Facing Theft Charges for Stolen Property in Phoenix, AZ
If you are dealing with theft charges, there is a lot to consider. A theft charge for stolen property valued at more than $1,000 is considered a felony and is a serious charge. Stolen property valued at less than $1,000 is a misdemeanor theft, but it can still mean harsh consequences and shouldn’t be taken lightly. Having a private lawyer to consult with and guide you with their understanding of the laws and how the court will apply them to your case will be beneficial in optimizing the outcome of your case.
Ryan Garvey Attorneys has experience representing individuals in Phoenix who have been charged with theft. The thorough and aggressive approach our Phoenix criminal defense attorneys take with every client on every case has garnered our firm countless success stories in the courtroom and dozens of awards. With more than 50 years of collective legal proficiency and experience among us, we can be beneficial to your case.
What Is Considered Theft in Phoenix?
Arizona law defines theft crimes in seven capacities. The different types of theft are detailed below.
An individual is guilty of theft when:
- They take control of someone else’s property with the intention of keeping the property and not giving it back.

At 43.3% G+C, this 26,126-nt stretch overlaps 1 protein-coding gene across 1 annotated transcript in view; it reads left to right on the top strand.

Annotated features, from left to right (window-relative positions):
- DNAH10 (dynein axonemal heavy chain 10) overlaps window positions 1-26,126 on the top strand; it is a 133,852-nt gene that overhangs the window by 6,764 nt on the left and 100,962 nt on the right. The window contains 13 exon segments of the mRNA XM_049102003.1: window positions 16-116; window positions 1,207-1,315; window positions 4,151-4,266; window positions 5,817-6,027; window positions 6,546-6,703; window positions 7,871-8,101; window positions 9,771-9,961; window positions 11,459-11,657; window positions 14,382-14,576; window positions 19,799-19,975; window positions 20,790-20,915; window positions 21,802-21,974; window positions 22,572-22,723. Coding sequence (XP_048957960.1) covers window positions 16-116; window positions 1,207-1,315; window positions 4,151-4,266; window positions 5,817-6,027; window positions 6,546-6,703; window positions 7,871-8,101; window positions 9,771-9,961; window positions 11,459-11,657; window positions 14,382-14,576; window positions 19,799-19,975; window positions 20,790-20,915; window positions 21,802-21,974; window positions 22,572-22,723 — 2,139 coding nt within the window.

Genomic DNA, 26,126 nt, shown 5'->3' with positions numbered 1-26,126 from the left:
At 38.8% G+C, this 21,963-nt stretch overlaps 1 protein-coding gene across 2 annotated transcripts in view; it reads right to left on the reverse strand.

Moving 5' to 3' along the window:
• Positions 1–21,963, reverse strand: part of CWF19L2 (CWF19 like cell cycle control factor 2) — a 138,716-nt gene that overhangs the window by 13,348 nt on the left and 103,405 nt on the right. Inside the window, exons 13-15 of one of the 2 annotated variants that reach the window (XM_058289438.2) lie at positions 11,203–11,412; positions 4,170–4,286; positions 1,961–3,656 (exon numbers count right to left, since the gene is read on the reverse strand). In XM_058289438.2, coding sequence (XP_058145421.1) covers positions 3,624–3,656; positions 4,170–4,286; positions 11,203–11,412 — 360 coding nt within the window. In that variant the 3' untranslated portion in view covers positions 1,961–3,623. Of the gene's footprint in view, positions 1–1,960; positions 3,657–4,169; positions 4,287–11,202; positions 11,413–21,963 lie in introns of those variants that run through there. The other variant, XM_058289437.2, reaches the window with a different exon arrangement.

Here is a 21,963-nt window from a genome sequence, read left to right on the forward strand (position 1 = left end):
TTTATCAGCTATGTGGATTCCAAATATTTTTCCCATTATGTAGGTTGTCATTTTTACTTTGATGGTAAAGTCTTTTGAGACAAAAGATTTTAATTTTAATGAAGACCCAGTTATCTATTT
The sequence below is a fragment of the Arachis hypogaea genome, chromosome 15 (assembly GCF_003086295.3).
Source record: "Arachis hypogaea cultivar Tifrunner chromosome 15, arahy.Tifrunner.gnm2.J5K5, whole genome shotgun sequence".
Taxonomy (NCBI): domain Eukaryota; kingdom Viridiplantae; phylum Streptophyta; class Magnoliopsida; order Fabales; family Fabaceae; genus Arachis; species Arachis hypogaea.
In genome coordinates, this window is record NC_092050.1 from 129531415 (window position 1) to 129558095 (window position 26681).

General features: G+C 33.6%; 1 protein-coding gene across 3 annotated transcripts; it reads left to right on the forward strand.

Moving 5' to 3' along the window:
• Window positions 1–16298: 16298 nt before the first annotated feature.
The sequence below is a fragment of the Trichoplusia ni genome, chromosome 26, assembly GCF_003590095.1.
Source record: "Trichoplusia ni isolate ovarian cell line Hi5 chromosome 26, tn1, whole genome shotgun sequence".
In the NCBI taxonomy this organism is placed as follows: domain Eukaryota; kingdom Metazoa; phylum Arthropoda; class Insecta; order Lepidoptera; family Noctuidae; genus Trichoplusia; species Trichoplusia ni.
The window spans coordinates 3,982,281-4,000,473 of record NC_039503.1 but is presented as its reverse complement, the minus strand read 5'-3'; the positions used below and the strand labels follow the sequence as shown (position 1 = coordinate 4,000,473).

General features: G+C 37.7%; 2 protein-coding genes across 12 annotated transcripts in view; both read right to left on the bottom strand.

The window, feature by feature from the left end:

- They use something that belongs to someone else without their permission, potentially altering, destroying, or using it up.
- They gain information, services, or property that does not belong to them by means of lying or falsifying information when entrusted not to do so.
- They receive or come across someone else’s property that was misplaced, lost, or improperly delivered, and even though they could have tried to find the owner, they kept the property for themselves (e.g., finding someone’s wallet and not attempting to return it or receiving your neighbor’s package and keeping it rather than giving it to them).
- They take possession of someone else’s property, knowing it is stolen property, and not returning it to its owner, but rather keep it for themselves.
- They receive services that cost money from someone but do not pay for them (e.g., leaving a restaurant without paying the bill).
- They are entrusted to care for someone, such as an elderly person or handicapped individual, and con them out of their property, money, or other assets without their permission and with the intention of keeping it rather than giving the property back.This also meets the criteria of financial exploitation.
Various Levels of Theft in Phoenix, AZ